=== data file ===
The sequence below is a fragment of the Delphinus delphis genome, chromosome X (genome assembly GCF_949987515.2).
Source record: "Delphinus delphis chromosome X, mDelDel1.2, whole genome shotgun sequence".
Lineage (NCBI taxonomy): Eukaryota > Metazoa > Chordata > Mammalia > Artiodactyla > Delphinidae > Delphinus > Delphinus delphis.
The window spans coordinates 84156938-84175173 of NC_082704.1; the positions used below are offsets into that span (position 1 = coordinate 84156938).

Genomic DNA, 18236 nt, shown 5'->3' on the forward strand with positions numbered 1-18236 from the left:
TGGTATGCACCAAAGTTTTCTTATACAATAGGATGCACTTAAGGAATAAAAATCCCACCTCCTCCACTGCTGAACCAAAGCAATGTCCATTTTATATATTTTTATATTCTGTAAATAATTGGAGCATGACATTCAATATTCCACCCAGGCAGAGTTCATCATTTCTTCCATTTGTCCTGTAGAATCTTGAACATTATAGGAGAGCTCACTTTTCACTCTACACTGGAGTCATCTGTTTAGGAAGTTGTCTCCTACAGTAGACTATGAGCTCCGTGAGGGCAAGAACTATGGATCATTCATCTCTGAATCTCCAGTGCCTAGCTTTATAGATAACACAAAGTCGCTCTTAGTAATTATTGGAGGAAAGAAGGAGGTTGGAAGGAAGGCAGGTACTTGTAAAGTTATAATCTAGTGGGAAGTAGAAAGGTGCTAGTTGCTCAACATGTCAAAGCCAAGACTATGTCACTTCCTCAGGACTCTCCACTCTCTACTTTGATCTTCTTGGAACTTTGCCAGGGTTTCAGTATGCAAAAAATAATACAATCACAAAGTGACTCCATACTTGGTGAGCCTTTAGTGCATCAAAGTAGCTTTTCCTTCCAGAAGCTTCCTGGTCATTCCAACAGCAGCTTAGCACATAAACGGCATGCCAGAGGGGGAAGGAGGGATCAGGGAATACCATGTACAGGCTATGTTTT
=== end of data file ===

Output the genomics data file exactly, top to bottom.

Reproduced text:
The sequence below is a fragment of the Delphinus delphis genome, chromosome X (genome assembly GCF_949987515.2).
Source record: "Delphinus delphis chromosome X, mDelDel1.2, whole genome shotgun sequence".
Lineage (NCBI taxonomy): Eukaryota > Metazoa > Chordata > Mammalia > Artiodactyla > Delphinidae > Delphinus > Delphinus delphis.
The window spans coordinates 84156938-84175173 of NC_082704.1; the positions used below are offsets into that span (position 1 = coordinate 84156938).

Genomic DNA, 18236 nt, shown 5'->3' on the forward strand with positions numbered 1-18236 from the left:
TGGTATGCACCAAAGTTTTCTTATACAATAGGATGCACTTAAGGAATAAAAATCCCACCTCCTCCACTGCTGAACCAAAGCAATGTCCATTTTATATATTTTTATATTCTGTAAATAATTGGAGCATGACATTCAATATTCCACCCAGGCAGAGTTCATCATTTCTTCCATTTGTCCTGTAGAATCTTGAACATTATAGGAGAGCTCACTTTTCACTCTACACTGGAGTCATCTGTTTAGGAAGTTGTCTCCTACAGTAGACTATGAGCTCCGTGAGGGCAAGAACTATGGATCATTCATCTCTGAATCTCCAGTGCCTAGCTTTATAGATAACACAAAGTCGCTCTTAGTAATTATTGGAGGAAAGAAGGAGGTTGGAAGGAAGGCAGGTACTTGTAAAGTTATAATCTAGTGGGAAGTAGAAAGGTGCTAGTTGCTCAACATGTCAAAGCCAAGACTATGTCACTTCCTCAGGACTCTCCACTCTCTACTTTGATCTTCTTGGAACTTTGCCAGGGTTTCAGTATGCAAAAAATAATACAATCACAAAGTGACTCCATACTTGGTGAGCCTTTAGTGCATCAAAGTAGCTTTTCCTTCCAGAAGCTTCCTGGTCATTCCAACAGCAGCTTAGCACATAAACGGCATGCCAGAGGGGGAAGGAGGGATCAGGGAATACCATGTACAGGCTATGTTTT